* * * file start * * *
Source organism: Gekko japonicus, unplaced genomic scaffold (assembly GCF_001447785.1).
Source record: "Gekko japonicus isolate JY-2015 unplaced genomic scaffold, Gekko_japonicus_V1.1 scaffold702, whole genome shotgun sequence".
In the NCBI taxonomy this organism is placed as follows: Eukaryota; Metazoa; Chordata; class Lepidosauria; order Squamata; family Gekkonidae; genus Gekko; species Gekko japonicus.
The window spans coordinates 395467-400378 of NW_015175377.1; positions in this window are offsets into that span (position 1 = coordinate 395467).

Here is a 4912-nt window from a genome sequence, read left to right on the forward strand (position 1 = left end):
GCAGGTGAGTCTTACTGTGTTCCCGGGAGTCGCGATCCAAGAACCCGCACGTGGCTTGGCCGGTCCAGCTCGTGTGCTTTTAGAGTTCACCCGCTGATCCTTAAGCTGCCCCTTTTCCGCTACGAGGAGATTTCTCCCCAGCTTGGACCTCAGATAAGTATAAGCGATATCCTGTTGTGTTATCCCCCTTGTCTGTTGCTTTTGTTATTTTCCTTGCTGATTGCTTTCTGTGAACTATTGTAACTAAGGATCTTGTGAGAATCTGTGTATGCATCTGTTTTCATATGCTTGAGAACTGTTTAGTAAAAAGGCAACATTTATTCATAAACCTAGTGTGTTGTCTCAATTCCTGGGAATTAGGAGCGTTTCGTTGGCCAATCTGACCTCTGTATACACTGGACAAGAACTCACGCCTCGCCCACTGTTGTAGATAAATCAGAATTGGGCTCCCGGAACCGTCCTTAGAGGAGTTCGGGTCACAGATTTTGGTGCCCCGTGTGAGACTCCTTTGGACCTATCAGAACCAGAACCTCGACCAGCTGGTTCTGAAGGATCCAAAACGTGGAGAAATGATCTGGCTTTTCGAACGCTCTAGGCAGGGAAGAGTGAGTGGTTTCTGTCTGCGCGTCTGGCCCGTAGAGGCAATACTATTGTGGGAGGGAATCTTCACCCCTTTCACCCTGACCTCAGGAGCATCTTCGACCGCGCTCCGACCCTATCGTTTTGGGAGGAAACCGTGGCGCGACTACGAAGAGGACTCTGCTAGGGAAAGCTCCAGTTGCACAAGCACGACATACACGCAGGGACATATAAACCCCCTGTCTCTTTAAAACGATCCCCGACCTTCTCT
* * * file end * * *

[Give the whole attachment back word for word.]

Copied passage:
Source organism: Gekko japonicus, unplaced genomic scaffold (assembly GCF_001447785.1).
Source record: "Gekko japonicus isolate JY-2015 unplaced genomic scaffold, Gekko_japonicus_V1.1 scaffold702, whole genome shotgun sequence".
In the NCBI taxonomy this organism is placed as follows: Eukaryota; Metazoa; Chordata; class Lepidosauria; order Squamata; family Gekkonidae; genus Gekko; species Gekko japonicus.
The window spans coordinates 395467-400378 of NW_015175377.1; positions in this window are offsets into that span (position 1 = coordinate 395467).

Here is a 4912-nt window from a genome sequence, read left to right on the forward strand (position 1 = left end):
GCAGGTGAGTCTTACTGTGTTCCCGGGAGTCGCGATCCAAGAACCCGCACGTGGCTTGGCCGGTCCAGCTCGTGTGCTTTTAGAGTTCACCCGCTGATCCTTAAGCTGCCCCTTTTCCGCTACGAGGAGATTTCTCCCCAGCTTGGACCTCAGATAAGTATAAGCGATATCCTGTTGTGTTATCCCCCTTGTCTGTTGCTTTTGTTATTTTCCTTGCTGATTGCTTTCTGTGAACTATTGTAACTAAGGATCTTGTGAGAATCTGTGTATGCATCTGTTTTCATATGCTTGAGAACTGTTTAGTAAAAAGGCAACATTTATTCATAAACCTAGTGTGTTGTCTCAATTCCTGGGAATTAGGAGCGTTTCGTTGGCCAATCTGACCTCTGTATACACTGGACAAGAACTCACGCCTCGCCCACTGTTGTAGATAAATCAGAATTGGGCTCCCGGAACCGTCCTTAGAGGAGTTCGGGTCACAGATTTTGGTGCCCCGTGTGAGACTCCTTTGGACCTATCAGAACCAGAACCTCGACCAGCTGGTTCTGAAGGATCCAAAACGTGGAGAAATGATCTGGCTTTTCGAACGCTCTAGGCAGGGAAGAGTGAGTGGTTTCTGTCTGCGCGTCTGGCCCGTAGAGGCAATACTATTGTGGGAGGGAATCTTCACCCCTTTCACCCTGACCTCAGGAGCATCTTCGACCGCGCTCCGACCCTATCGTTTTGGGAGGAAACCGTGGCGCGACTACGAAGAGGACTCTGCTAGGGAAAGCTCCAGTTGCACAAGCACGACATACACGCAGGGACATATAAACCCCCTGTCTCTTTAAAACGATCCCCGACCTTCTCT